What to do when you’re in Boston (which is kind of like Melbourne in a way)

I didn’t take any photos on my DSLR during my time in Boston – oopsies. But that’s mainly because there is so much going on in the city, so much history, I didn’t even know where to start. So I just decided to take whatever I could on my phone and take each sight as it comes. Did you know Boston, Massachusetts (gee that’s a hard word to spell!), is one of America’s oldest cities and the home of several key events in the American Revolution? Like I said in my DC post: I know nothing of American history. So discovering all this was just fascinating.

Also like in DC, we stayed at the Hostel International, which is centrally located in Chinatown. It’s a bit funkier and modern than its Washington counterpart. There are more rooms and instead of communal showers there’s individual bathrooms – about 15 per floor. The hostel held a number of tours and pub crawls which was super helpful. As I said Boston is home to a lot of American history and one of Boston’s top tourist attractions, the Freedom Trail, is a great way to learn about it. A red brick road carved into the pavements of Boston and passes through about 16 significant sights, from Boston Common to Paul Revere House. You can actually do this as a part of a walking tour and I highly recommend it. There’s two options: north to south and south to north, so 50-50. You can choose to do both or finish the second half of the tour by yourself. The great part about the tour is that the guide is dressed in contemporary costume – whether as a loyalist or a patriot. It’s fantastic. They’re super knowledgable and make the experience very fun. We decided to do the second half of the tour by ourselves, resorting to the Internet every time we approached the next sight and it just wasn’t the same.

The tour that I did ended at Fanueil Hall, where the delicious Quincy Market is located. Everything from cobbler to Mac ‘n Cheese to fancy apple toffee, it’s a great place to grab lunch and I believe it’s open every day.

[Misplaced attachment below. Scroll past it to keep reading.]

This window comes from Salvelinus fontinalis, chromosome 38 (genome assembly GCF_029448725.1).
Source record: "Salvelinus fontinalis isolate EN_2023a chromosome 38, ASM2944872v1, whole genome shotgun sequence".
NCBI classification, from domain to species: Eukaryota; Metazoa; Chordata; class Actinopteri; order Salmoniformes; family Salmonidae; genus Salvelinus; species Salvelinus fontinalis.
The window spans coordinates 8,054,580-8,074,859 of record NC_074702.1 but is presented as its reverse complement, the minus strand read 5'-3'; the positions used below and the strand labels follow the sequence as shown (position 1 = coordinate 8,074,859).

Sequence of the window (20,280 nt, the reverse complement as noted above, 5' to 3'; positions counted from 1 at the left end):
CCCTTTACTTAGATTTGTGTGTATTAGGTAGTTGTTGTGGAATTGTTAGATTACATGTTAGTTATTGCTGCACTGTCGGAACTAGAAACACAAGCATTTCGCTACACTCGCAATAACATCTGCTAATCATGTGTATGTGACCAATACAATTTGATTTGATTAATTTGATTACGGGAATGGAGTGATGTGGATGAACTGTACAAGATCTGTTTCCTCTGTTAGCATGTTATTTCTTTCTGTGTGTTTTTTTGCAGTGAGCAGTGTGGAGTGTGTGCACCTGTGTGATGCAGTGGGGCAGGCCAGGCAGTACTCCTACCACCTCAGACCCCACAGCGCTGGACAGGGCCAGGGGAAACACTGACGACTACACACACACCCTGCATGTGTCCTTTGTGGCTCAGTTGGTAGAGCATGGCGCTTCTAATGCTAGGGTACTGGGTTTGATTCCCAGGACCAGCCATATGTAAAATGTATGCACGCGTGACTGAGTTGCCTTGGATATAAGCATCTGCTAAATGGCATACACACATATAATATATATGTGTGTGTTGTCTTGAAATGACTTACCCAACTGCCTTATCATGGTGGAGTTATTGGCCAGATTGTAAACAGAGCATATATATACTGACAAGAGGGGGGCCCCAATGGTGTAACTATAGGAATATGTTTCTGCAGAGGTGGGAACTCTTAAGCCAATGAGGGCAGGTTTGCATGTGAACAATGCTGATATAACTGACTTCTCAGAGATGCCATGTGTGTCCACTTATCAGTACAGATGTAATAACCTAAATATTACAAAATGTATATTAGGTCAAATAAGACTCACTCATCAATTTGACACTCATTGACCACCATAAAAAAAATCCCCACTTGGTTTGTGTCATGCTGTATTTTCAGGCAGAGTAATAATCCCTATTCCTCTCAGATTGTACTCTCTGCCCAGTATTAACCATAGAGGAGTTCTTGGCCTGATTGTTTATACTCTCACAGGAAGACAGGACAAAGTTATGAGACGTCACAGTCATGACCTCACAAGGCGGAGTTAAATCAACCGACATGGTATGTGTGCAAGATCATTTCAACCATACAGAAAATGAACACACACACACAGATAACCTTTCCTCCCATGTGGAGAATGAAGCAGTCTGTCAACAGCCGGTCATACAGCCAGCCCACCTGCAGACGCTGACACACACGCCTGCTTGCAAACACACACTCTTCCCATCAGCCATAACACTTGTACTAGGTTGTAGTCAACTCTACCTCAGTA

Of course when you’re in Boston I’d recommend checking out Harvard University (which is actually pretty underwhelming) and MIT. I left with more collegiate souvenirs than I had anticipated but whatevs. While in the area I’d highly recommend grabbing lunch at Alden and Harlow – the menu is fantastic with an emphasis on pork. It’s relatively cheap with mains going for $10-$20 and you should also definitely order the cold brew.

And while we’re on the topic of food, here are my other food recommendations for whenever you’re in Boston, sister city to Melbourne:

  • Sam La Grassa’s (44 Province St)
  • Pho Pasteur (682 Washington St)
  • The Salty Pig (130 Dartmouth St)
  • Abby Lane (253 Tremont St)

If you’re hoping to fit in a lot of shopping while you’re here the best bet would be Newbury St which is home to all your typical high street shops and boutiques.

Generally there’s not a lot of nightlife to Boston – it feels very suburban. If you’re looking to head out to a club or bar you need to bring your passport because a driver’s license just won’t cut it. There are a lot of comedy shows though so you best check what’s on before you head out.

Other highlights of the trip include the Fenway Park tour. I don’t know a whole lot about baseball (damn am I Jon Snow or do I just not know anything), but found it very interesting. We somehow booked just when the Red Socks were playing their away games.

I’d probably recommend about four days to do Boston. It’s probably nicer if you’re a bit older but tbh there’s not a whole of things to do.

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